Till, also mentions that seapower is a relative concept and not an absolute one. It is not that you are or not are a seapower. This is not something where number 1 is the only one to get the title of seapower. All countries have some degree of seapower, or at least they should have it if being able to project power on the sea or from the sea on land. Interpreting what he says is that the US is not the only seapower in the world. It may be number 1, but not the only one. This idea is something that also should be kept in-mind when looking at the question this essay has to answer. The same applies to an example that Till bringsup when reviewing the concept of relativeness of seapower. He brings-up the example of the Soviet Union. His point here is that following the focus on the ends or purpose of seapower, clearly the Soviet Union qualified as a seapower, but he also brings-up several ideas that are helpful when looking at China as such. He very well indicates that the purpose of the Soviet Navy was power projection in narrow and local seas. Its focus was not blue water operations. The Soviet Navy was not in the business of convoy protection or power projection on the other side of the world as understood by the US or Royal Navy. The Soviet Navy was functional to the Soviet strategic purposes and was in the business of power projection. There is not written the way power projection has to done, except that seapower projection has to take place on the sea or from the sea over land. One final takeaway from Till and one that is also important when looking at the Chinese case. He indicates that countries have both land and sea power, and that if one is larger than the other one, there should be an influence in the way the less important power is exercised. If this analysis was made to the UK in the 19th century, the seapower component dominated and dictated the way the British Empire conducted its business at the time. Nowadays it is not clear if this is the dominating idea. Russia on the other hand continues to have a dominating landpower component when compared to its seapower. The US is a case that could be classified as an equilibrium.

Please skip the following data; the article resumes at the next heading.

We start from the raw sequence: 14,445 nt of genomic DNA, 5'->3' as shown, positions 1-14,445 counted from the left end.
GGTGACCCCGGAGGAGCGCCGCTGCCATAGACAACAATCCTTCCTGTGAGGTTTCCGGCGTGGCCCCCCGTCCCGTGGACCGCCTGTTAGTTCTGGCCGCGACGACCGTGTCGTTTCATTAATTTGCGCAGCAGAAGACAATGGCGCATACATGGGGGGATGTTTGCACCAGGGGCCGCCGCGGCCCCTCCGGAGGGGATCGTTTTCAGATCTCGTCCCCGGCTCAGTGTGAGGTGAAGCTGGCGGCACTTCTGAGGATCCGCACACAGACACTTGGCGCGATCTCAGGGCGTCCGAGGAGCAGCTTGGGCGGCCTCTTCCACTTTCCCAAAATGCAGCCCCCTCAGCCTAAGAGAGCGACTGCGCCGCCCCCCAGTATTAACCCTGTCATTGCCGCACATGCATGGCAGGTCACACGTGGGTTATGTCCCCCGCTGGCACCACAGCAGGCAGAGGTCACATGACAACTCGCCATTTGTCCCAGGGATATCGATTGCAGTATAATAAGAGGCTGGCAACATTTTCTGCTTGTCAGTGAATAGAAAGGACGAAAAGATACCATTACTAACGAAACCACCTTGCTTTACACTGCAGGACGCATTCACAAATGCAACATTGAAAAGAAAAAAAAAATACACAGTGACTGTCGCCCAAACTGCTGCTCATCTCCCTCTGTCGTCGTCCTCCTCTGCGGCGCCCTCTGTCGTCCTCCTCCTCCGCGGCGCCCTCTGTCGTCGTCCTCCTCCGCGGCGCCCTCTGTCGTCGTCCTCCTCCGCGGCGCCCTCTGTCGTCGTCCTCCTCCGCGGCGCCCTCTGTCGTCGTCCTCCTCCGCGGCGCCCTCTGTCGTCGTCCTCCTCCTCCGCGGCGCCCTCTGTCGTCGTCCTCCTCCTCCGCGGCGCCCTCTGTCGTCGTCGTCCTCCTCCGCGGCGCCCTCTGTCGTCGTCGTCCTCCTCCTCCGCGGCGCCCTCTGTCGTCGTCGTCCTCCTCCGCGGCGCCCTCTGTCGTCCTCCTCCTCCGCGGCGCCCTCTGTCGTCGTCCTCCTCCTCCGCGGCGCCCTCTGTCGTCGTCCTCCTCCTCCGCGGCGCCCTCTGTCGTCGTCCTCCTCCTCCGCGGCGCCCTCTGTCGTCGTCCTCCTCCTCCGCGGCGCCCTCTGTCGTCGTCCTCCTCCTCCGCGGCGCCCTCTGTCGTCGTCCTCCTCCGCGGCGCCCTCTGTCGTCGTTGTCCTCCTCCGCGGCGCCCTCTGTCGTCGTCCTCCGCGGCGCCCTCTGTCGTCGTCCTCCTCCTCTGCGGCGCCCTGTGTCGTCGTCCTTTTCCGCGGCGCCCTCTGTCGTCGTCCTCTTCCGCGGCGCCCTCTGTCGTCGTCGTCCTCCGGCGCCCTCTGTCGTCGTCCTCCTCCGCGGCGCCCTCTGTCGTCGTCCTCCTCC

Before moving to China, one final comment on seapower. Seapower is a concept that is normally defined, managed and developed by the naval establishments of the countries. Normally the professional head of the respective naval organization leads the conversations on the subject and members of the naval services are the ones developing ideas and teaching on the subject. Mahan and Corbett are taught in all naval war colleges, and naval war colleges are the places where seapower conceptual evolution is done. This is not surprising if seapower is looked from the perspective of power projection. Power projection is normally to be done and understood in terms of projection of military power. But the problem with seapower is that seapower is the projection of military power on the sea and from the sea over land, and for that purpose not only naval forces are useful, but also other weapon systems that are not normally managed and administrated by the naval services, including cyber weapons and anti-ship ballistic missiles. This issue is like the mistake dictionaries make when defining seapower only in terms of naval power or naval strength. Leaving seapower in the hands of the naval service could eventually lead to a shortsighted vision of the problem. Seapower, if well understood, is a concept to be managed at the national strategic level and it should be part of the national strategic definitions. When looking at what China is doing and how it is managing its seapower development this is something that should be reviewed.
Is China a seapower?
Having covered in depth what seapower is and understanding that all countries have some degree of seapower, it is the turn to answer the question: Is China is a seapower? If wanting to avoid the trap of the means and instead focusing on the ends, the logical way to answer this question would be to check if China is currently or has in the recent past projected power over the sea or from the sea on land? The answer here seems pretty straight forward. All evidence shows that China has been and is currently projecting power on the sea regions and coastal countries that are located in the East China Sea and the South China Sea. If that power projection has been successful or not is another question, but for sure it has been projecting power in those sea regions. Does it need to project power on other sea areas of the world, it seems that it is not the case and the evidence does not indicate that it has been doing so. Does it need to project power from the sea on other land regions that are not part or surrounding the South and East China Seas? Again, it seems it is not the case, and again there is no evidence showing this is happening or has happened.
Purpose of China´s seapower projection